• Try securing your mask in a different way. Some fit round the ears, some tie behind your head. You could try attaching buttons to a hat or hairband, so the mask doesn't irritate your skin.
  • Choose another type of face covering. Try using one that doesn't touch your face in the same way, like a neck gaiter.

"I feel very claustrophobic and the masks make my face sore."

If wearing a mask steams up your glasses and makes it hard to see, you could:

  • Wash your glasses with soapy water. You can polish them with a tissue after. A thin layer of soapy film may make it harder for the lenses to steam up.
  • Sit your glasses on top of the fabric. Do this by raising the top of your mask up onto your nose. Then place your glasses on top of the material.
  • Line your mask with a tissue. The tissue helps to absorb some of the moisture from your breath.

Body and identity issues

If covering part of your face makes you feel uncomfortable in your body image or identity, you could:

  • Think of your mask as a fashion accessory. A mask or face covering with a design or pattern might better express who you are. You could use a scarf or bandana. Or try to find a selection of colours that you can match your outfits with.
  • Choose a transparent mask or see-through face covering. This way, the fabric doesn't hide your face in the same way.

Anxiety around other people wearing masks

If seeing other people in masks makes you feel uneasy or afraid, you could:

  • Shift your focus away from someone's face. While talking to someone, try switching the angle of your body. It might feel better if you’re not directly opposite them. You can be side-by-side and both look ahead in the same direction.
  • Try to pay extra attention to non-human surroundings. This might be trees, traffic, shop windows, or the sounds and smells you notice. It may not be possible to avoid looking at people entirely. But by balancing it with other things that feel more familiar, you might feel calmer.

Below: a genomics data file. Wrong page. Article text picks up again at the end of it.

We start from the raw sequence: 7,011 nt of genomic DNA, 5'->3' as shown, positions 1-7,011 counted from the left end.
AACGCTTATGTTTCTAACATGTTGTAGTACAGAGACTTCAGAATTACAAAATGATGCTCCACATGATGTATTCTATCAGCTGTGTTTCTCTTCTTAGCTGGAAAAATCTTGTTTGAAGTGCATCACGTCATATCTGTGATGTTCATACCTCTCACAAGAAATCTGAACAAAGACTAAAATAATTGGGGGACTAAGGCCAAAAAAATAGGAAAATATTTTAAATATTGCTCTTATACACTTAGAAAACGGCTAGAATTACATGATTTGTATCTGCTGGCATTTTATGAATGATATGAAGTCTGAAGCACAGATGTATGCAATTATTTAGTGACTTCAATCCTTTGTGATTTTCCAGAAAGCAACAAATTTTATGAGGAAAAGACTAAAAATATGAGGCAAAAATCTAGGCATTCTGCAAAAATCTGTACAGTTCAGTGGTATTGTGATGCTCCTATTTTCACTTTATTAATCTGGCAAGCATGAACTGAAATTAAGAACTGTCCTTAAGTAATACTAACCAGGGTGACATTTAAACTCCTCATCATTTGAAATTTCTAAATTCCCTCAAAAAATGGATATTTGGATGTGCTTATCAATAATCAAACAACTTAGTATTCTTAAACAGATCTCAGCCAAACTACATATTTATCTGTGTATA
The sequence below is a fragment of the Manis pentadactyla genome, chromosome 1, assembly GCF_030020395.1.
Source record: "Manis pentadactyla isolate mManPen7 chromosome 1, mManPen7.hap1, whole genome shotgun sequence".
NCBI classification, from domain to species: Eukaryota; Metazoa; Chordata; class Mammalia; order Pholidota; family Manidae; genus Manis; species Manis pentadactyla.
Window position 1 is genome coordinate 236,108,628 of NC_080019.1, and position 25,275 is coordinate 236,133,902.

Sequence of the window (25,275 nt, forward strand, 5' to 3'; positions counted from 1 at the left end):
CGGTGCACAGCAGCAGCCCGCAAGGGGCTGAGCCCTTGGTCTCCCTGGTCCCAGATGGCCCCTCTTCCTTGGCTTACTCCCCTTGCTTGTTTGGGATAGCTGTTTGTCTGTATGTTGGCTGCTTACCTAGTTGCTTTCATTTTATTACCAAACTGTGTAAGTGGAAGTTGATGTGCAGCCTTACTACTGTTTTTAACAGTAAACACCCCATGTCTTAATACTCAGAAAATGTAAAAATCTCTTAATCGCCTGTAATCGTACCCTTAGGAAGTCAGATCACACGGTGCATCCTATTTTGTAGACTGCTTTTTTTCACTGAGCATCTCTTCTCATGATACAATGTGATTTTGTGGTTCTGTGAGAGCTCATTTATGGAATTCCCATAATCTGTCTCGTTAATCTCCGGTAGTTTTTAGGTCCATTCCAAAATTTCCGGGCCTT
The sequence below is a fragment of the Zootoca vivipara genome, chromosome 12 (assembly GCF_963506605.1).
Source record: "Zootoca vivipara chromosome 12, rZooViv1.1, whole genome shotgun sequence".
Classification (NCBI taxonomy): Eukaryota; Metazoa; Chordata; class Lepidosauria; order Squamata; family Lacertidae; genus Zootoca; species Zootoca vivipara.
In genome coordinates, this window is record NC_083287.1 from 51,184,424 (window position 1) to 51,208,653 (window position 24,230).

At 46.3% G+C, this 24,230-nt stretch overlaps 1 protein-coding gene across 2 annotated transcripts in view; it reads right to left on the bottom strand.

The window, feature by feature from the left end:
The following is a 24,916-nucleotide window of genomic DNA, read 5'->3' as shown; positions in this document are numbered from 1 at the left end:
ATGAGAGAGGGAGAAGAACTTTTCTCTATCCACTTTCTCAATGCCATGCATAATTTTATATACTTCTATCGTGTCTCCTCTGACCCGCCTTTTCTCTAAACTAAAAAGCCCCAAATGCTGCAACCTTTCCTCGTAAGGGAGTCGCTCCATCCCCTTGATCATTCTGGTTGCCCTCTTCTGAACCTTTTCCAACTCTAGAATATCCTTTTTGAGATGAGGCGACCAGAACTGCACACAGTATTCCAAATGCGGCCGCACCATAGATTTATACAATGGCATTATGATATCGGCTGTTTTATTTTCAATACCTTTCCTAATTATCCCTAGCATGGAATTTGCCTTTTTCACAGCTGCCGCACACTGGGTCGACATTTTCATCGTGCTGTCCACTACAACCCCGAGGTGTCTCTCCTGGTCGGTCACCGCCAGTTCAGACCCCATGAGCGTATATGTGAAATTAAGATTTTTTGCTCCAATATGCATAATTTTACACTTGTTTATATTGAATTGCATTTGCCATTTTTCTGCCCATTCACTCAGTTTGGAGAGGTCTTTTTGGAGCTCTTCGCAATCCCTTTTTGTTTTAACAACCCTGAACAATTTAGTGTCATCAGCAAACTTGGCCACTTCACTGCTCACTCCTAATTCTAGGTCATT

• Distract yourself while you're out. For example, listen to music or podcasts through headphones or call someone you enjoy chatting to. Or try something simpler like focusing on breathing, or picturing yourself elsewhere. See our page on tips for relaxation for more ideas.
  • Let the person wearing a mask know how you feel. Someone you have to see often (like a friend or housemate) might wear a mask that you find scary. If so, you could try gently telling them how it makes you feel. They might be able to change it or cover it up in your presence, to help you.

Being supportive to others

There are many ways we can be supportive to people who might be struggling with masks.

  • Don't judge people who aren't wearing masks. Don’t assume that by not wearing a mask, someone is 'just being selfish' or 'breaking the rules'. Many people are exempt from wearing masks, but their reasons might not be obvious.
  • Acknowledge people in a friendly way. You could say a friendly "hello" or "good morning" as you pass them, or wave your hand. Some people who can't wear masks might feel like others are avoiding or ignoring them.
  • Communicate with people in other ways. Try using your voice, eyes, hand gestures and body language. This could help compensate for what you're unable to show through smiles or other facial expressions.
  • Ask people what would help. If you see someone regularly who is uncomfortable with people wearing masks, ask how you can help. For example, you can maybe get a transparent mask to wear with them.
  • If someone tells you they’re exempt, accept their word for it. It might be difficult for some people to go into detail about their reasons. If you work in a place where masks are compulsory, make sure you understand the exemption rules of your workplace. See our page about going into work during coronavirus for more information.

This information was last updated on 18 December 2020.

References are available on request. If you would like to reproduce any of this information, see our page on permissions and licensing.